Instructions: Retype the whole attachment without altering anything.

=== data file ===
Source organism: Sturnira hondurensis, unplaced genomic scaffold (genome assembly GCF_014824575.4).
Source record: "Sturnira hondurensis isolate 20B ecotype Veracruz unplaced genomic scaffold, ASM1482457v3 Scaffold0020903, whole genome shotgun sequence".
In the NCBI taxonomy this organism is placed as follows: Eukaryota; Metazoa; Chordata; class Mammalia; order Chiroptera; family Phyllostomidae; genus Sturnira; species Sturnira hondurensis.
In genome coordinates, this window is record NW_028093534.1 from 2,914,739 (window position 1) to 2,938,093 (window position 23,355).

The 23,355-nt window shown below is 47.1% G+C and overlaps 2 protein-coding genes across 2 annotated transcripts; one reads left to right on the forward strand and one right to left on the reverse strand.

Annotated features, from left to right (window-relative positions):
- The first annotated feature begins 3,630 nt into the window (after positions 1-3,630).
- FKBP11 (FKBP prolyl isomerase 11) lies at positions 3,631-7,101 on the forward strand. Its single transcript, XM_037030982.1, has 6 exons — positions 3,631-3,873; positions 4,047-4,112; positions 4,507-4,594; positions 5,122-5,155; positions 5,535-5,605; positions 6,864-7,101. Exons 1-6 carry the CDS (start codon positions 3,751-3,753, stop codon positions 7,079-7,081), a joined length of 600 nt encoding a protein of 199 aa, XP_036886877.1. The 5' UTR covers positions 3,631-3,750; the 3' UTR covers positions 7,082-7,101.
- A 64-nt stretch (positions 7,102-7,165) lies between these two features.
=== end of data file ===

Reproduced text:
Source organism: Sturnira hondurensis, unplaced genomic scaffold (genome assembly GCF_014824575.4).
Source record: "Sturnira hondurensis isolate 20B ecotype Veracruz unplaced genomic scaffold, ASM1482457v3 Scaffold0020903, whole genome shotgun sequence".
In the NCBI taxonomy this organism is placed as follows: Eukaryota; Metazoa; Chordata; class Mammalia; order Chiroptera; family Phyllostomidae; genus Sturnira; species Sturnira hondurensis.
In genome coordinates, this window is record NW_028093534.1 from 2,914,739 (window position 1) to 2,938,093 (window position 23,355).

The 23,355-nt window shown below is 47.1% G+C and overlaps 2 protein-coding genes across 2 annotated transcripts; one reads left to right on the forward strand and one right to left on the reverse strand.

Annotated features, from left to right (window-relative positions):
- The first annotated feature begins 3,630 nt into the window (after positions 1-3,630).
- FKBP11 (FKBP prolyl isomerase 11) lies at positions 3,631-7,101 on the forward strand. Its single transcript, XM_037030982.1, has 6 exons — positions 3,631-3,873; positions 4,047-4,112; positions 4,507-4,594; positions 5,122-5,155; positions 5,535-5,605; positions 6,864-7,101. Exons 1-6 carry the CDS (start codon positions 3,751-3,753, stop codon positions 7,079-7,081), a joined length of 600 nt encoding a protein of 199 aa, XP_036886877.1. The 5' UTR covers positions 3,631-3,750; the 3' UTR covers positions 7,082-7,101.
- A 64-nt stretch (positions 7,102-7,165) lies between these two features.